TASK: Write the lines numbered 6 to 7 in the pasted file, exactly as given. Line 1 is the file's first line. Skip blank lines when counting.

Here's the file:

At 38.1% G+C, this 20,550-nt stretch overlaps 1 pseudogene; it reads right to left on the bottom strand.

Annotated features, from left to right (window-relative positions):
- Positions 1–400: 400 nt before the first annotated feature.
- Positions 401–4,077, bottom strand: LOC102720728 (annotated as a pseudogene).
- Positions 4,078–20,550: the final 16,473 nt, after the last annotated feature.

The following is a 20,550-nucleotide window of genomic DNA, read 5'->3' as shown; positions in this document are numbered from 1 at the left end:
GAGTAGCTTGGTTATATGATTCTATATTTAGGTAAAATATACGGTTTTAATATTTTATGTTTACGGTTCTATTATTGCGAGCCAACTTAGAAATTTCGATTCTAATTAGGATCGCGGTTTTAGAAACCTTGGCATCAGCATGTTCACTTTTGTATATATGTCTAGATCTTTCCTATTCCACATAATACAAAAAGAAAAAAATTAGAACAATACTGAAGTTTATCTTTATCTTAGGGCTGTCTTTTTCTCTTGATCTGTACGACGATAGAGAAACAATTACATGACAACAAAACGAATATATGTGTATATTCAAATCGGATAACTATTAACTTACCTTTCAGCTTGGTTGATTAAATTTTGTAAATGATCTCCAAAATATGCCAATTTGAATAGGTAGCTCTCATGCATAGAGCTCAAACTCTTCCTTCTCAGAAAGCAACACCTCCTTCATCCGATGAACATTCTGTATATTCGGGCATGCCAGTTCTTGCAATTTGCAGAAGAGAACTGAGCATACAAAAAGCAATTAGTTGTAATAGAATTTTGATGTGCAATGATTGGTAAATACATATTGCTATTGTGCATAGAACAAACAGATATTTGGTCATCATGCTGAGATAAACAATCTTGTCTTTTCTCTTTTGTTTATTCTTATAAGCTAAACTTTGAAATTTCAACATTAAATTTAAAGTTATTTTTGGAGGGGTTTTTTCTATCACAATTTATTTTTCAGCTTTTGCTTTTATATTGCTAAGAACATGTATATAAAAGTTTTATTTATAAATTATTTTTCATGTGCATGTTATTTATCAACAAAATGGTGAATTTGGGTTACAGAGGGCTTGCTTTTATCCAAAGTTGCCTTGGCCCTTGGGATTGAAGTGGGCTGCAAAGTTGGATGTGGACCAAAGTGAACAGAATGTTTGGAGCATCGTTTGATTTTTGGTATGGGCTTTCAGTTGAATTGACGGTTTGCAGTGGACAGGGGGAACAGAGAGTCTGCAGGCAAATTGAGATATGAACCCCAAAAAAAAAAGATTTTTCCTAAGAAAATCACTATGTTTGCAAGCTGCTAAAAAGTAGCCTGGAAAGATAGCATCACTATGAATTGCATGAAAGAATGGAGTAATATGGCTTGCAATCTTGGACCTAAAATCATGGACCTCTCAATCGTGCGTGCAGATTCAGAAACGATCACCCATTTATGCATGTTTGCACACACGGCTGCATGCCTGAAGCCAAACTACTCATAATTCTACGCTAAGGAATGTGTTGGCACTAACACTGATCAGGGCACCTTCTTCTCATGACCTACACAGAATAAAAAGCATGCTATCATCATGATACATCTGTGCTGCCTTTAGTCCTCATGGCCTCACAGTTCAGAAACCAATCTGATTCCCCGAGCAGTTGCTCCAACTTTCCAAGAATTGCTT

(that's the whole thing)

The following is a 20,550-nucleotide window of genomic DNA, read 5'->3' as shown; positions in this document are numbered from 1 at the left end:
GAGTAGCTTGGTTATATGATTCTATATTTAGGTAAAATATACGGTTTTAATATTTTATGTTTACGGTTCTATTATTGCGAGCCAACTTAGAAATTTCGATTCTAATTAGGATCGCGGTTTTAGAAACCTTGGCATCAGCATGTTCACTTTTGTATATATGTCTAGATCTTTCCTATTCCACATAATACAAAAAGAAAAAAATTAGAACAATACTGAAGTTTATCTTTATCTTAGGGCTGTCTTTTTCTCTTGATCTGTACGACGATAGAGAAACAATTACATGACAACAAAACGAATATATGTGTATATTCAAATCGGATAACTATTAACTTACCTTTCAGCTTGGTTGATTAAATTTTGTAAATGATCTCCAAAATATGCCAATTTGAATAGGTAGCTCTCATGCATAGAGCTCAAACTCTTCCTTCTCAGAAAGCAACACCTCCTTCATCCGATGAACATTCTGTATATTCGGGCATGCCAGTTCTTGCAATTTGCAGAAGAGAACTGAGCATACAAAAAGCAATTAGTTGTAATAGAATTTTGATGTGCAATGATTGGTAAATACATATTGCTATTGTGCATAGAACAAACAGATATTTGGTCATCATGCTGAGATAAACAATCTTGTCTTTTCTCTTTTGTTTATTCTTATAAGCTAAACTTTGAAATTTCAACATTAAATTTAAAGTTATTTTTGGAGGGGTTTTTTCTATCACAATTTATTTTTCAGCTTTTGCTTTTATATTGCTAAGAACATGTATATAAAAGTTTTATTTATAAATTATTTTTCATGTGCATGTTATTTATCAACAAAATGGTGAATTTGGGTTACAGAGGGCTTGCTTTTATCCAAAGTTGCCTTGGCCCTTGGGATTGAAGTGGGCTGCAAAGTTGGATGTGGACCAAAGTGAACAGAATGTTTGGAGCATCGTTTGATTTTTGGTATGGGCTTTCAGTTGAATTGACGGTTTGCAGTGGACAGGGGGAACAGAGAGTCTGCAGGCAAATTGAGATATGAACCCCAAAAAAAAAAGATTTTTCCTAAGAAAATCACTATGTTTGCAAGCTGCTAAAAAGTAGCCTGGAAAGATAGCATCACTATGAATTGCATGAAAGAATGGAGTAATATGGCTTGCAATCTTGGACCTAAAATCATGGACCTCTCAATCGTGCGTGCAGATTCAGAAACGATCACCCATTTATGCATGTTTGCACACACGGCTGCATGCCTGAAGCCAAACTACTCATAATTCTACGCTAAGGAATGTGTTGGCACTAACACTGATCAGGGCACCTTCTTCTCATGACCTACACAGAATAAAAAGCATGCTATCATCATGATACATCTGTGCTGCCTTTAGTCCTCATGGCCTCACAGTTCAGAAACCAATCTGATTCCCCGAGCAGTTGCTCCAACTTTCCAAGAATTGCTT